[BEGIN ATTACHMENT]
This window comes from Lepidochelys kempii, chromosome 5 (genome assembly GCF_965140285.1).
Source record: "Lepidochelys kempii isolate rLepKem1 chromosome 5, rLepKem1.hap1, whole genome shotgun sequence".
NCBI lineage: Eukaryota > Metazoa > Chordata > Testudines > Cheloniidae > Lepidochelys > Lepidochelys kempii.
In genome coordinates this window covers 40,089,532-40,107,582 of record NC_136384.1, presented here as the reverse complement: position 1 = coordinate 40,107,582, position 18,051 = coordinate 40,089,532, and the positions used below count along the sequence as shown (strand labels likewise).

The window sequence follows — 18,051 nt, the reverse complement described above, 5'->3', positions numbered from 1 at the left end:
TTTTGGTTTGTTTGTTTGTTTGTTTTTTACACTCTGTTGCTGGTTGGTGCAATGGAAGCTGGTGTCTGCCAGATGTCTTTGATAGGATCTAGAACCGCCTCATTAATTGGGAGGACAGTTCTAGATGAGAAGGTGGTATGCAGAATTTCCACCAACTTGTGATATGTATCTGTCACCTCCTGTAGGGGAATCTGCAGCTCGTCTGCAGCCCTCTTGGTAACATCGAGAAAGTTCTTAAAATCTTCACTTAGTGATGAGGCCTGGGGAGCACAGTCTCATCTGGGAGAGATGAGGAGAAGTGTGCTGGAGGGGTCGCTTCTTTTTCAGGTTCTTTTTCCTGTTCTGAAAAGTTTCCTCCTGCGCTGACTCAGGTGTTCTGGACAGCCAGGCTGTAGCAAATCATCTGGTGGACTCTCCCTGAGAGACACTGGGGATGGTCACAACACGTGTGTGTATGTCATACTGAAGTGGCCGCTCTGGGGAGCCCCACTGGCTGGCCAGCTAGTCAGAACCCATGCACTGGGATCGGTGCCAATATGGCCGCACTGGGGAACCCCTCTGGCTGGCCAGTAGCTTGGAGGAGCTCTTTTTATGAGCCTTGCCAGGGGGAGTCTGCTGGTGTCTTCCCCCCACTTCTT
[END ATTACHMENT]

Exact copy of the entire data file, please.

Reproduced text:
This window comes from Lepidochelys kempii, chromosome 5 (genome assembly GCF_965140285.1).
Source record: "Lepidochelys kempii isolate rLepKem1 chromosome 5, rLepKem1.hap1, whole genome shotgun sequence".
NCBI lineage: Eukaryota > Metazoa > Chordata > Testudines > Cheloniidae > Lepidochelys > Lepidochelys kempii.
In genome coordinates this window covers 40,089,532-40,107,582 of record NC_136384.1, presented here as the reverse complement: position 1 = coordinate 40,107,582, position 18,051 = coordinate 40,089,532, and the positions used below count along the sequence as shown (strand labels likewise).

The window sequence follows — 18,051 nt, the reverse complement described above, 5'->3', positions numbered from 1 at the left end:
TTTTGGTTTGTTTGTTTGTTTGTTTTTTACACTCTGTTGCTGGTTGGTGCAATGGAAGCTGGTGTCTGCCAGATGTCTTTGATAGGATCTAGAACCGCCTCATTAATTGGGAGGACAGTTCTAGATGAGAAGGTGGTATGCAGAATTTCCACCAACTTGTGATATGTATCTGTCACCTCCTGTAGGGGAATCTGCAGCTCGTCTGCAGCCCTCTTGGTAACATCGAGAAAGTTCTTAAAATCTTCACTTAGTGATGAGGCCTGGGGAGCACAGTCTCATCTGGGAGAGATGAGGAGAAGTGTGCTGGAGGGGTCGCTTCTTTTTCAGGTTCTTTTTCCTGTTCTGAAAAGTTTCCTCCTGCGCTGACTCAGGTGTTCTGGACAGCCAGGCTGTAGCAAATCATCTGGTGGACTCTCCCTGAGAGACACTGGGGATGGTCACAACACGTGTGTGTATGTCATACTGAAGTGGCCGCTCTGGGGAGCCCCACTGGCTGGCCAGCTAGTCAGAACCCATGCACTGGGATCGGTGCCAATATGGCCGCACTGGGGAACCCCTCTGGCTGGCCAGTAGCTTGGAGGAGCTCTTTTTATGAGCCTTGCCAGGGGGAGTCTGCTGGTGTCTTCCCCCCACTTCTT